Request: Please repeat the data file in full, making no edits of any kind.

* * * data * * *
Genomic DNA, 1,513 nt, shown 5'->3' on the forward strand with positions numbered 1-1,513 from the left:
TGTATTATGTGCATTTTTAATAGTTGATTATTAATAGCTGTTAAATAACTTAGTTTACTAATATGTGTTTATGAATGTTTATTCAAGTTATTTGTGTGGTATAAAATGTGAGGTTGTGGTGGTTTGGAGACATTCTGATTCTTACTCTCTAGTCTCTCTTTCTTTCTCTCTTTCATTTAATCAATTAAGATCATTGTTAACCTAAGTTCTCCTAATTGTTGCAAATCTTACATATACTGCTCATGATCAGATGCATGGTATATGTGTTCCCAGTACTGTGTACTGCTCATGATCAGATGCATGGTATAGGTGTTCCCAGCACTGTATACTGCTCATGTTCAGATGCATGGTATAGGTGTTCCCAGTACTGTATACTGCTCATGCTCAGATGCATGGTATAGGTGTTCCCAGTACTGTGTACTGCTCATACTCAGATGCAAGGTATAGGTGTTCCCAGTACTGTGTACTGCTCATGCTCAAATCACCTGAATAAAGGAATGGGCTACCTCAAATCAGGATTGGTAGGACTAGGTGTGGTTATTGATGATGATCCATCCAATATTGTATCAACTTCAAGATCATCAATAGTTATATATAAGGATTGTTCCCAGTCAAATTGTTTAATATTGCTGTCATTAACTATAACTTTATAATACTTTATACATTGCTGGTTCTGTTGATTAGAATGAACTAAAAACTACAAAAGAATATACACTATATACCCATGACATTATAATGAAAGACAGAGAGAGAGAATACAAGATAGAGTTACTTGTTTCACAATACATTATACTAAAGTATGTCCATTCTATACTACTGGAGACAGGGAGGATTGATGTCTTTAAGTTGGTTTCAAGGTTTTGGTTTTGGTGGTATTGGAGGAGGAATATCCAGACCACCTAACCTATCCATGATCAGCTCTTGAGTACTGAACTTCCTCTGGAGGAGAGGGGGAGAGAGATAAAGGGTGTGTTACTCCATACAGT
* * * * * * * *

Genomic DNA, 1,513 nt, shown 5'->3' on the forward strand with positions numbered 1-1,513 from the left:
TGTATTATGTGCATTTTTAATAGTTGATTATTAATAGCTGTTAAATAACTTAGTTTACTAATATGTGTTTATGAATGTTTATTCAAGTTATTTGTGTGGTATAAAATGTGAGGTTGTGGTGGTTTGGAGACATTCTGATTCTTACTCTCTAGTCTCTCTTTCTTTCTCTCTTTCATTTAATCAATTAAGATCATTGTTAACCTAAGTTCTCCTAATTGTTGCAAATCTTACATATACTGCTCATGATCAGATGCATGGTATATGTGTTCCCAGTACTGTGTACTGCTCATGATCAGATGCATGGTATAGGTGTTCCCAGCACTGTATACTGCTCATGTTCAGATGCATGGTATAGGTGTTCCCAGTACTGTATACTGCTCATGCTCAGATGCATGGTATAGGTGTTCCCAGTACTGTGTACTGCTCATACTCAGATGCAAGGTATAGGTGTTCCCAGTACTGTGTACTGCTCATGCTCAAATCACCTGAATAAAGGAATGGGCTACCTCAAATCAGGATTGGTAGGACTAGGTGTGGTTATTGATGATGATCCATCCAATATTGTATCAACTTCAAGATCATCAATAGTTATATATAAGGATTGTTCCCAGTCAAATTGTTTAATATTGCTGTCATTAACTATAACTTTATAATACTTTATACATTGCTGGTTCTGTTGATTAGAATGAACTAAAAACTACAAAAGAATATACACTATATACCCATGACATTATAATGAAAGACAGAGAGAGAGAATACAAGATAGAGTTACTTGTTTCACAATACATTATACTAAAGTATGTCCATTCTATACTACTGGAGACAGGGAGGATTGATGTCTTTAAGTTGGTTTCAAGGTTTTGGTTTTGGTGGTATTGGAGGAGGAATATCCAGACCACCTAACCTATCCATGATCAGCTCTTGAGTACTGAACTTCCTCTGGAGGAGAGGGGGAGAGAGATAAAGGGTGTGTTACTCCATACAGT